Tag Archive for: Judy Garland

Judy Garland’s Ruby Slippers

Judy Penz Sheluk

Something you may not know about me: I was named after Judy Garland. In fact, my real name is Judy (not Judith). My mom, Anneliese, (who everyone called Ann) was a practical woman who determined that no one would shorten Judy. Of course, she was also the first person to call me Jude (before you get any ideas, I do not take kindly to the abbreviated version of Judy and under no circumstances should you sing “Hey Jude” to me).
Anyway, this month, the Stiletto Gang is celebrating our new logo and so I thought it would be the perfect time to share some fun facts about Judy Garland’s ruby slippers from The Wizard of Oz.

  1. In Frank L. Baum’s book, the slippers were silver. They were changed to ruby red for the movie to show up more vividly against the yellow brick road.  
  2. The ruby slippers owe their glitter to burgundy sequins.
  3. Several pairs were made for the movie; the exact number is unknown as studio records have long been destroyed. There were four pairs known to survive, only three pairs remain.
  4. A well worn pair was donated to the Smithsonian in 1979; the bottoms have felt soles to muffle the sound of Judy’s dancing footsteps on the yellow brick road. They are size 5.
  5. In 2005, one pair of ruby slippers, on loan to the Judy Garland Museum in Grand Rapids, Minnesota, were stolen. They were recovered on Tues. Sept. 4, 2018 — details have not yet been released, but keep watching the newsfeed!
  6. Actress Debbie Reynolds owned an off-screen test pair, which she purchased for $300. She sold them at auction in 2011 for $690,000 to a private buyer at auction.
  7. Lady Gaga was given a pair of ruby slippers in 2011 for her 25th birthday.
  8. In 2012, Steven Spielberg and Leonardo DiCaprio purchased one of the four remaining (known) pairs of the ruby slippers from an auction house, and donated them to the future Academy Museum (opening in 2019). The price paid was never disclosed. 

Do you know any more Ruby Slippers trivia? If so, share your knowledge in the comments below and start clicking your heels.
PS: I think Judy Garland would approve of me telling you that my latest mystery, Past & Present, will be released on Sept. 21, 2018. Pre-order the trade paperback at all the usual suspects or pre-order on Kindle for the special introductory price of $2.99 (reg. $5.99) and thank you! 

I’m Gleeful for Glee

by Evelyn David

I’m not a teenager. Heck, at this point, even my kids aren’t teenagers. So what is it about Glee, the must-see TV show that has me glued to my DVR each week, humming top-40 hits that would be otherwise completely unknown to me, and scanning YouTube for videos of this ragtag group of fictional high schoolers? Yep, I’ve been bitten by the Glee Bug.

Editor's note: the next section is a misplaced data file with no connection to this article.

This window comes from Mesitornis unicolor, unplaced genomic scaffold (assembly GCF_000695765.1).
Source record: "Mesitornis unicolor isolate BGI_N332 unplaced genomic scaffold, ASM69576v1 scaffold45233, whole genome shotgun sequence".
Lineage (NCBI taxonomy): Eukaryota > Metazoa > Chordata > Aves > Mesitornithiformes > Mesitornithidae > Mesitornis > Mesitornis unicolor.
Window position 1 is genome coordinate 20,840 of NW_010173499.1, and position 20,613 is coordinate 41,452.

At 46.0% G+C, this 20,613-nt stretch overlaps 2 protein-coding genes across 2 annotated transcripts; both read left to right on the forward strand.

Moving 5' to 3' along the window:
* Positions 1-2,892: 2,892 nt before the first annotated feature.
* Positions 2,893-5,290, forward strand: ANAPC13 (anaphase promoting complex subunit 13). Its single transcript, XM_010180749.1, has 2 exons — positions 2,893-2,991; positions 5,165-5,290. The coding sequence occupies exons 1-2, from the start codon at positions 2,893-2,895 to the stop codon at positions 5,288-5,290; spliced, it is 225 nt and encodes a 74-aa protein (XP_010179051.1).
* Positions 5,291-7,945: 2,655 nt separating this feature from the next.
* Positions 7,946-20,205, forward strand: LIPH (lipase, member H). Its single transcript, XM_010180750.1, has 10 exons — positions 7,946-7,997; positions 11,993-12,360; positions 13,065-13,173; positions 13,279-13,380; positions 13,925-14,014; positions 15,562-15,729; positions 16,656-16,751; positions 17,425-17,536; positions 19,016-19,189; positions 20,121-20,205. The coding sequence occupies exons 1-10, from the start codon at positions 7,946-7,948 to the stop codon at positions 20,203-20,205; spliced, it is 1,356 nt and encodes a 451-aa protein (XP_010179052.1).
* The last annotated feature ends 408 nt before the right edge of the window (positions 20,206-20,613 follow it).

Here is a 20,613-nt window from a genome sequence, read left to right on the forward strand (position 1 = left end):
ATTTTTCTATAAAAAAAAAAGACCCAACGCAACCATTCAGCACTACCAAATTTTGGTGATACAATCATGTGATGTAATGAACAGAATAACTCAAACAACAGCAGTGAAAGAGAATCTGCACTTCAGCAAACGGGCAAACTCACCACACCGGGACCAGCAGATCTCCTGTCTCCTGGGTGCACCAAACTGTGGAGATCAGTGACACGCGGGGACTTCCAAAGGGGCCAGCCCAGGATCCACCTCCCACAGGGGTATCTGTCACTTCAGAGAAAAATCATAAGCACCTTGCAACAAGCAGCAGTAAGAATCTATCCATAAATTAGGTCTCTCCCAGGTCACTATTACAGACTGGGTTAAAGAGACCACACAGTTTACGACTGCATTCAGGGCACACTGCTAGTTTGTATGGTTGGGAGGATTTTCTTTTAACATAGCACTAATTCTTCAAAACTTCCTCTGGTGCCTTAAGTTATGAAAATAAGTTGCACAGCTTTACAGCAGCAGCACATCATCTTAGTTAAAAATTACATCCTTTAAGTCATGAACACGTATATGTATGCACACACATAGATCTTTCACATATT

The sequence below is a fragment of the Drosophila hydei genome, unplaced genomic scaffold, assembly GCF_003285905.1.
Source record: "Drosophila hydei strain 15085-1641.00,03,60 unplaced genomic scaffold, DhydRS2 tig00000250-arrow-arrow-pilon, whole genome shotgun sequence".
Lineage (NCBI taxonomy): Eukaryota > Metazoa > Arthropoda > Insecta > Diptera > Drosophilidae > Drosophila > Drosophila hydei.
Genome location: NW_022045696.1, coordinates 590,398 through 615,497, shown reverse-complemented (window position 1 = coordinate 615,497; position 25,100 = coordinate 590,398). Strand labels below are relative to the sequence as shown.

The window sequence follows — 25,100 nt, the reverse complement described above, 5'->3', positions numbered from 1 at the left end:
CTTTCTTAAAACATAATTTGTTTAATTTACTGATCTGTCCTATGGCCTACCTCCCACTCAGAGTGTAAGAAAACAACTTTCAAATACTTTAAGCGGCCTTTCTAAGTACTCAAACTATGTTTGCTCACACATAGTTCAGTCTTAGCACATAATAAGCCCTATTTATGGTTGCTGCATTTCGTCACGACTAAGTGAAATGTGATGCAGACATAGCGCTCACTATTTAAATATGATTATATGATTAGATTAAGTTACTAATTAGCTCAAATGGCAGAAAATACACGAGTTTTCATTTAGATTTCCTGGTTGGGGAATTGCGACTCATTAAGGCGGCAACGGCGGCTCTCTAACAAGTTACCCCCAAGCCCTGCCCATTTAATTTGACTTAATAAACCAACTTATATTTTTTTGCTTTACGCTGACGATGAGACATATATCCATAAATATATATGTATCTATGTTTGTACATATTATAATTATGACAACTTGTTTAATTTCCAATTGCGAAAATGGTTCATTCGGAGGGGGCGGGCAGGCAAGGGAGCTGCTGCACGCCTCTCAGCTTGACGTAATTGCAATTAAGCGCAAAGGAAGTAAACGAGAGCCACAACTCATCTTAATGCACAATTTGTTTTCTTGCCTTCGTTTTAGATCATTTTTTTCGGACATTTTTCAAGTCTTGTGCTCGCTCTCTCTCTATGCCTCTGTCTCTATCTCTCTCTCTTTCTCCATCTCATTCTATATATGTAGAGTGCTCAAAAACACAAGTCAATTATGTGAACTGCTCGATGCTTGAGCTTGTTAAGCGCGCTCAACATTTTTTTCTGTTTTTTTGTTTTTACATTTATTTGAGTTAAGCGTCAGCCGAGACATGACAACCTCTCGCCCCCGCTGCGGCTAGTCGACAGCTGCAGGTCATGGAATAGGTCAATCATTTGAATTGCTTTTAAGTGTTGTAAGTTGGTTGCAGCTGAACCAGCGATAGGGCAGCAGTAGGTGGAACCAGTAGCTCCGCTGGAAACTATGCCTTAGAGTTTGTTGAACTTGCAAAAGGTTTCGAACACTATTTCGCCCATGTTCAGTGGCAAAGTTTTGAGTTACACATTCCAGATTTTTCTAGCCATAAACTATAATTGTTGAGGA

I was late to the party. I didn’t tune in until my daughter moved home after college and immediately revised the family DVR taping schedule. Sure, the Barefoot Contessa of cooking fame is still on the list, but she’s been supplanted in my affections by Glee, a weekly musical about high school outcasts who burst into song at the drop of a pencil.

It reminds me of those old Judy Garland/Mickey Rooney musicals of the 1940s, where a group of kids with marvelous voices all lived on the same block and were forever breaking into song or chirping, “let’s put on a show.” In those movies, unlike the television show of today, you didn’t see the full orchestra playing backup. Here, a fun part of the conceit of Glee is that they show the professional musicians walking the halls of this high school to immediately back up any student who starts warbling. And Bob Fosse would swoon over the choreography on the show. In an interview I watched of the making of the show, it’s also one of the inside jokes that the best dancer of the group is the actor who is playing the part of a paralyzed teenager and confined to a wheelchair.

But for all the over-the-top humor, improbable plot lines, and subtle teasing of pop culture and its stars, the show has also shown a sharp insight into the concerns, interests, fears, and desires of today’s adolescents. Bullying, teen pregnancy, sexual orientation, the show has dealt squarely with all of these topics and more. It’s a modern day morality play – but with a hip-hop beat.

And as an added bonus, watching Glee lets me share something special with my daughter, an avid fan. It’s a doorway into her world, into a world that on the surface I have outgrown. It makes me feel younger, “with it” (which by using that phrase, automatically banishes me from the cool kids table).

I don’t know what will happen with Rachel, Finn, and the rest of the gang, but I’ll be checking in each week to find out.

How about you? Do you watch Glee? Why?

Marian, the Northern half of Evelyn David

Brianna Sullivan Mysteries – e-book series
I Try Not to Drive Past CemeteriesKindleNookSmashwords
The Dog Days of Summer in LottawatahKindleNookSmashwords
The Holiday Spirit(s) of LottawatahKindleNookSmashwords

The Sullivan Investigation Series
Murder Drops the Ball (Spring 2011)
Murder Takes the CakePaperbackKindle
Murder Off the BooksPaperbackKindle
Riley Come Home (short story)KindleNookSmashwords